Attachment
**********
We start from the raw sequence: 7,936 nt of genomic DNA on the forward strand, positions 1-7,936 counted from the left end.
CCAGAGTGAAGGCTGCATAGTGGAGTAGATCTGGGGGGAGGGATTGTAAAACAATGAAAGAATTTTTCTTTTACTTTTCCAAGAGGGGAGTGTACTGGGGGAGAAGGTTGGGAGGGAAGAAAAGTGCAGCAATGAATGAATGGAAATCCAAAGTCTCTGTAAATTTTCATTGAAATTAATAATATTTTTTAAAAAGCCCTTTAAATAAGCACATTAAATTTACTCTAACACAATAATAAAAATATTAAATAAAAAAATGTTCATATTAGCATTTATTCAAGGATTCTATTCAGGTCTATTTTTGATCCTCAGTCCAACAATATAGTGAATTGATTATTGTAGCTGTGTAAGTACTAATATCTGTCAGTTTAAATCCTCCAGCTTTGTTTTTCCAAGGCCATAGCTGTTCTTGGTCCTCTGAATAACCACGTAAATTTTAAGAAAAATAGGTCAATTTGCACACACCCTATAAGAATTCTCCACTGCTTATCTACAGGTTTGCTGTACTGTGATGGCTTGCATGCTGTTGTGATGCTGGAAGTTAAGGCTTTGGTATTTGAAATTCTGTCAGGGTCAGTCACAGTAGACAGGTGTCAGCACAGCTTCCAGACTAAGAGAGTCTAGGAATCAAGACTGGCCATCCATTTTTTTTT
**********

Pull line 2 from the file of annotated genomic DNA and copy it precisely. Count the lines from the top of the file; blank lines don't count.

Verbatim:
CCAGAGTGAAGGCTGCATAGTGGAGTAGATCTGGGGGGAGGGATTGTAAAACAATGAAAGAATTTTTCTTTTACTTTTCCAAGAGGGGAGTGTACTGGGGGAGAAGGTTGGGAGGGAAGAAAAGTGCAGCAATGAATGAATGGAAATCCAAAGTCTCTGTAAATTTTCATTGAAATTAATAATATTTTTTAAAAAGCCCTTTAAATAAGCACATTAAATTTACTCTAACACAATAATAAAAATATTAAATAAAAAAATGTTCATATTAGCATTTATTCAAGGATTCTATTCAGGTCTATTTTTGATCCTCAGTCCAACAATATAGTGAATTGATTATTGTAGCTGTGTAAGTACTAATATCTGTCAGTTTAAATCCTCCAGCTTTGTTTTTCCAAGGCCATAGCTGTTCTTGGTCCTCTGAATAACCACGTAAATTTTAAGAAAAATAGGTCAATTTGCACACACCCTATAAGAATTCTCCACTGCTTATCTACAGGTTTGCTGTACTGTGATGGCTTGCATGCTGTTGTGATGCTGGAAGTTAAGGCTTTGGTATTTGAAATTCTGTCAGGGTCAGTCACAGTAGACAGGTGTCAGCACAGCTTCCAGACTAAGAGAGTCTAGGAATCAAGACTGGCCATCCATTTTTTTTT